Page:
(Nov. 18, 2019) On October 30, 2019, the Court of Justice of the Economic Community of West African States (ECOWAS) rejected the appeal of Hama Amadou against the Republic of Niger in an alleged baby trafficking case.
Amadou was Niger’s prime minister from 1995 to 1996 and again from 2000 to 2007, and was the runner-up candidate to President Mahamadou Issoufou in the 2016 presidential elections. Amadou was arrested in 2015 after being accused of involvement in a baby trafficking ring. He and his wife were among several people alleged to be part of a conspiracy whereby newborn babies were obtained from neighboring Nigeria and then sold to wealthy couples in Niger. In 2016 he was flown to France by the Nigerien government on humanitarian release to seek medical treatment and has remained in exile ever since. Amadou was then tried in abstentia, found guilty of “child concealment” (recel d’enfant) and sentenced to one year in prison in March 2017. Concurrently with appealing his conviction within the Nigerien justice system—an appeal that he lost in 2018—Amadou brought the case before the ECOWAS Court of Justice, arguing that the government of Niger had violated his human rights. Essentially, Amadou’s argument was that his conviction was legally baseless and in violation of the principles of an equitable trial. Specifically, Amadou alleged the Niger had violated articles 9, 14, 15, 17, 23, and 26 of the International Covenant on Civil and Political Rights and articles 2, 6, 7, 13, and 18 of the African Charter on Human and Peoples’ Rights.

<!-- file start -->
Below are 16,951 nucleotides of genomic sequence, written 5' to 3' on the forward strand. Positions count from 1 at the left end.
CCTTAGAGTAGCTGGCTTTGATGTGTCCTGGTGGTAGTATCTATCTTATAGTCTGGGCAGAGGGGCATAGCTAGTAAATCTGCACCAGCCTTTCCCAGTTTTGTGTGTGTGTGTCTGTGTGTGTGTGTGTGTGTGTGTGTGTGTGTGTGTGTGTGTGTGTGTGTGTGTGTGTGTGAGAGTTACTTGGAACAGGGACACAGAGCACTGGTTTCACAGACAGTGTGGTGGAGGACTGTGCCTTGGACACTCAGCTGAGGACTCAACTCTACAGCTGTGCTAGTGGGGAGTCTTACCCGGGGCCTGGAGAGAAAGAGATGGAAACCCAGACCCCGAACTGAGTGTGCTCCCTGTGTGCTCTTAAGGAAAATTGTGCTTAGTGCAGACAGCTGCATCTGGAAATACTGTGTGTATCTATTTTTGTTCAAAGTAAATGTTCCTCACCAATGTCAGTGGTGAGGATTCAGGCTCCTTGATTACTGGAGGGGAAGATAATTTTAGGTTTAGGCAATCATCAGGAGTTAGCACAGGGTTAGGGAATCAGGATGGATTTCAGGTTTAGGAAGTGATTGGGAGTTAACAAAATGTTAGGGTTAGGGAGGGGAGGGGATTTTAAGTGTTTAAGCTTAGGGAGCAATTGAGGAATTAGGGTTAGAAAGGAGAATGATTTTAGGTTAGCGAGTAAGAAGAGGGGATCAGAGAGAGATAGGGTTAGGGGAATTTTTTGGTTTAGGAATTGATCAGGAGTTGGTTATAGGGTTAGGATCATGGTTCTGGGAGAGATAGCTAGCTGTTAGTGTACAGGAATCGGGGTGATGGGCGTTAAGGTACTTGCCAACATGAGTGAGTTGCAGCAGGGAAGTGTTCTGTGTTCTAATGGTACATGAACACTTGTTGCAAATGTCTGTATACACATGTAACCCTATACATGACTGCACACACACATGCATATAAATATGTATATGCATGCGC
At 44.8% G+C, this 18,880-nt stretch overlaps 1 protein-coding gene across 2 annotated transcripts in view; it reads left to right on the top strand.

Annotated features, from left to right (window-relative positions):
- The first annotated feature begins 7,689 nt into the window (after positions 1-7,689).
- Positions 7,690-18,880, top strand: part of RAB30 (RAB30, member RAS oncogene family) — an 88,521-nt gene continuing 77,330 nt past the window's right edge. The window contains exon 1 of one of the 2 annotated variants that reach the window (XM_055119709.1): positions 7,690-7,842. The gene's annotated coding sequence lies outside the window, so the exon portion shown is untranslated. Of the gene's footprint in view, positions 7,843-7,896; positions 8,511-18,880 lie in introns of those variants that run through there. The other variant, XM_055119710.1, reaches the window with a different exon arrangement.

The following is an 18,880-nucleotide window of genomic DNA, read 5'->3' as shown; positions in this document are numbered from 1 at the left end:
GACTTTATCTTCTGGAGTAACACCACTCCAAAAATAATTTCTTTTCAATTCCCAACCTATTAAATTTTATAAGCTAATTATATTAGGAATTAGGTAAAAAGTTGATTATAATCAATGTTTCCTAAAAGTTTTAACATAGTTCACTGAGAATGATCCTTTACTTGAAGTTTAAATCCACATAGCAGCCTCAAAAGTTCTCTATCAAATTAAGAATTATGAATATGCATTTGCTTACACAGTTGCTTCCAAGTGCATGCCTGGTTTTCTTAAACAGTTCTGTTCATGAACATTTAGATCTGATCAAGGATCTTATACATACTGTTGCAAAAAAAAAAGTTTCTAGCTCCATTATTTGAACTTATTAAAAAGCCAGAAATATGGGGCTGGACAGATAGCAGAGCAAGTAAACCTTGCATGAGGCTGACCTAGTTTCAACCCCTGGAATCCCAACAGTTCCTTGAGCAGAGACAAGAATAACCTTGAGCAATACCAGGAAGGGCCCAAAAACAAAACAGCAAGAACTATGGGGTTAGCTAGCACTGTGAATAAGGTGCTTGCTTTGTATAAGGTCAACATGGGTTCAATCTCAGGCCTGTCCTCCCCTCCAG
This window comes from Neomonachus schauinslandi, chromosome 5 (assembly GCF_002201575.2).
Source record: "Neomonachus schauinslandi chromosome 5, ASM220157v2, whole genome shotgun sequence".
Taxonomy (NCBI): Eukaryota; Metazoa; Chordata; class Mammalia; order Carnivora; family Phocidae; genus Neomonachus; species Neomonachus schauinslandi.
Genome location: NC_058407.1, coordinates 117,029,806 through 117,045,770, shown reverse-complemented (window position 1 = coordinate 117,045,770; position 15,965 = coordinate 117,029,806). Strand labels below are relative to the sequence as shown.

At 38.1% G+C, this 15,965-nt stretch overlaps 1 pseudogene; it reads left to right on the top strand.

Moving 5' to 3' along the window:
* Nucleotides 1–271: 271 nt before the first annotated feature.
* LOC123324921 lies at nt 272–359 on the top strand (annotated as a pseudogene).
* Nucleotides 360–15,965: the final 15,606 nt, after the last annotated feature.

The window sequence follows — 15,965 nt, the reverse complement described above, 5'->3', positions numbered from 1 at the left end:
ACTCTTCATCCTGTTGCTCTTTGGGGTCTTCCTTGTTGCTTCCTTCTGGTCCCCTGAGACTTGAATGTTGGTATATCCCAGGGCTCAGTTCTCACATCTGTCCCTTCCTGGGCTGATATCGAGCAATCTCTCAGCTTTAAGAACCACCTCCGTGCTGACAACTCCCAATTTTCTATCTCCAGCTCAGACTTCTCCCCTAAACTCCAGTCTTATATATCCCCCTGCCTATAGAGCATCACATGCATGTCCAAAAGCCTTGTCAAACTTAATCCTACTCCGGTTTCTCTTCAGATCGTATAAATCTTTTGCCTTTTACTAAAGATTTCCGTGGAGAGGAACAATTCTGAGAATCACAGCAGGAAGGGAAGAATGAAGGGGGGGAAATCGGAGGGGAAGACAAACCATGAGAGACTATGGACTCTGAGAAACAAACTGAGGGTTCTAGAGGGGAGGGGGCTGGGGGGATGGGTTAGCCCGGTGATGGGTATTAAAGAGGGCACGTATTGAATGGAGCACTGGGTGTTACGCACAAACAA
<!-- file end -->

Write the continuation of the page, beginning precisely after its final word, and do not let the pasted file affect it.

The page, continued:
The Court of Justice decided in favor of the Republic of Niger and rejected Amadou’s appeal. The Court found that while it had the competency to judge alleged violations of human rights, it did not have the competency to judge the legality of a conviction by a member state’s criminal justice system. Furthermore, the Court noted the Amadou had already petitioned the ECOWAS Court of Justice in 2015, arguing that the charges and procedures against him were a violation of his human rights. The Court at that time had found that the government of Niger had not acted improperly, and that the procedures against Amadou could proceed. In its decision of October 30, 2019, the Court of Justice found that Amadou was basically trying to re-litigate the 2015 decision: the parties, basic facts, and remedies sought were the same. His claims were therefore precluded by the principle of res judicata.
According to Amadou’s attorneys, the Court of Justice “based itself on an old petition rejected in 2016 without judging the new human rights violations that were committed since 2016,” adding that the entire case was “a political scheme that has no other object than to eliminate Hama Amadou from the next presidential race.”